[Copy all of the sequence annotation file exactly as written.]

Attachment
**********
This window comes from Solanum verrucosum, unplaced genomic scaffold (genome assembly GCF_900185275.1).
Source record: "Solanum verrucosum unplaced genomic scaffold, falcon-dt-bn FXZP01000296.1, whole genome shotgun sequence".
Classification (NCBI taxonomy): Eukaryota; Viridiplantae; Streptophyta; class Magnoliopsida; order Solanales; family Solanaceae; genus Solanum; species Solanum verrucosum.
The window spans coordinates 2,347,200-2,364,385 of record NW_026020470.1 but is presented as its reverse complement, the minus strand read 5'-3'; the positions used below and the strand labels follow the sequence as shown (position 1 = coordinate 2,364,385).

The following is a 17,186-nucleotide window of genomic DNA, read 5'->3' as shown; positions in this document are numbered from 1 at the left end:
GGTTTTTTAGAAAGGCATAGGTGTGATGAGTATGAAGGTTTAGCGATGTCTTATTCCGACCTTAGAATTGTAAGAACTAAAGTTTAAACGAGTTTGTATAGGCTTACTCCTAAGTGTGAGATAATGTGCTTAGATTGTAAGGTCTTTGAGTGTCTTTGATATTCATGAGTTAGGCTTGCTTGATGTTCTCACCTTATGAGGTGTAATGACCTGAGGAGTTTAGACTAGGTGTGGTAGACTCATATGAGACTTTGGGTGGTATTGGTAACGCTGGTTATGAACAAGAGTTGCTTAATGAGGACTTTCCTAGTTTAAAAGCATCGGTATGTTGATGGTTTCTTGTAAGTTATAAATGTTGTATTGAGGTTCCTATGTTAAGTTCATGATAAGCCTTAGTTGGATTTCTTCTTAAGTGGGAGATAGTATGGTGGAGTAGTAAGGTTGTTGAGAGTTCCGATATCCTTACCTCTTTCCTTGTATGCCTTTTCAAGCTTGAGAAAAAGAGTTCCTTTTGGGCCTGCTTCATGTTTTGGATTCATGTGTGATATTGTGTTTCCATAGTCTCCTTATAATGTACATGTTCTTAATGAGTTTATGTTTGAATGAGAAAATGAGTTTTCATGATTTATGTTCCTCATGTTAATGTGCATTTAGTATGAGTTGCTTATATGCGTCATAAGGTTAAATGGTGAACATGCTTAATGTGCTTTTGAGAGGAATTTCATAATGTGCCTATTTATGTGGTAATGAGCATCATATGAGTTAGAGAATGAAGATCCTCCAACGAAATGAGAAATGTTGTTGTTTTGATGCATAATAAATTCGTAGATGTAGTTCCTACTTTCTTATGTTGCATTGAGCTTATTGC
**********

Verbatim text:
This window comes from Solanum verrucosum, unplaced genomic scaffold (genome assembly GCF_900185275.1).
Source record: "Solanum verrucosum unplaced genomic scaffold, falcon-dt-bn FXZP01000296.1, whole genome shotgun sequence".
Classification (NCBI taxonomy): Eukaryota; Viridiplantae; Streptophyta; class Magnoliopsida; order Solanales; family Solanaceae; genus Solanum; species Solanum verrucosum.
The window spans coordinates 2,347,200-2,364,385 of record NW_026020470.1 but is presented as its reverse complement, the minus strand read 5'-3'; the positions used below and the strand labels follow the sequence as shown (position 1 = coordinate 2,364,385).

The following is a 17,186-nucleotide window of genomic DNA, read 5'->3' as shown; positions in this document are numbered from 1 at the left end:
GGTTTTTTAGAAAGGCATAGGTGTGATGAGTATGAAGGTTTAGCGATGTCTTATTCCGACCTTAGAATTGTAAGAACTAAAGTTTAAACGAGTTTGTATAGGCTTACTCCTAAGTGTGAGATAATGTGCTTAGATTGTAAGGTCTTTGAGTGTCTTTGATATTCATGAGTTAGGCTTGCTTGATGTTCTCACCTTATGAGGTGTAATGACCTGAGGAGTTTAGACTAGGTGTGGTAGACTCATATGAGACTTTGGGTGGTATTGGTAACGCTGGTTATGAACAAGAGTTGCTTAATGAGGACTTTCCTAGTTTAAAAGCATCGGTATGTTGATGGTTTCTTGTAAGTTATAAATGTTGTATTGAGGTTCCTATGTTAAGTTCATGATAAGCCTTAGTTGGATTTCTTCTTAAGTGGGAGATAGTATGGTGGAGTAGTAAGGTTGTTGAGAGTTCCGATATCCTTACCTCTTTCCTTGTATGCCTTTTCAAGCTTGAGAAAAAGAGTTCCTTTTGGGCCTGCTTCATGTTTTGGATTCATGTGTGATATTGTGTTTCCATAGTCTCCTTATAATGTACATGTTCTTAATGAGTTTATGTTTGAATGAGAAAATGAGTTTTCATGATTTATGTTCCTCATGTTAATGTGCATTTAGTATGAGTTGCTTATATGCGTCATAAGGTTAAATGGTGAACATGCTTAATGTGCTTTTGAGAGGAATTTCATAATGTGCCTATTTATGTGGTAATGAGCATCATATGAGTTAGAGAATGAAGATCCTCCAACGAAATGAGAAATGTTGTTGTTTTGATGCATAATAAATTCGTAGATGTAGTTCCTACTTTCTTATGTTGCATTGAGCTTATTGC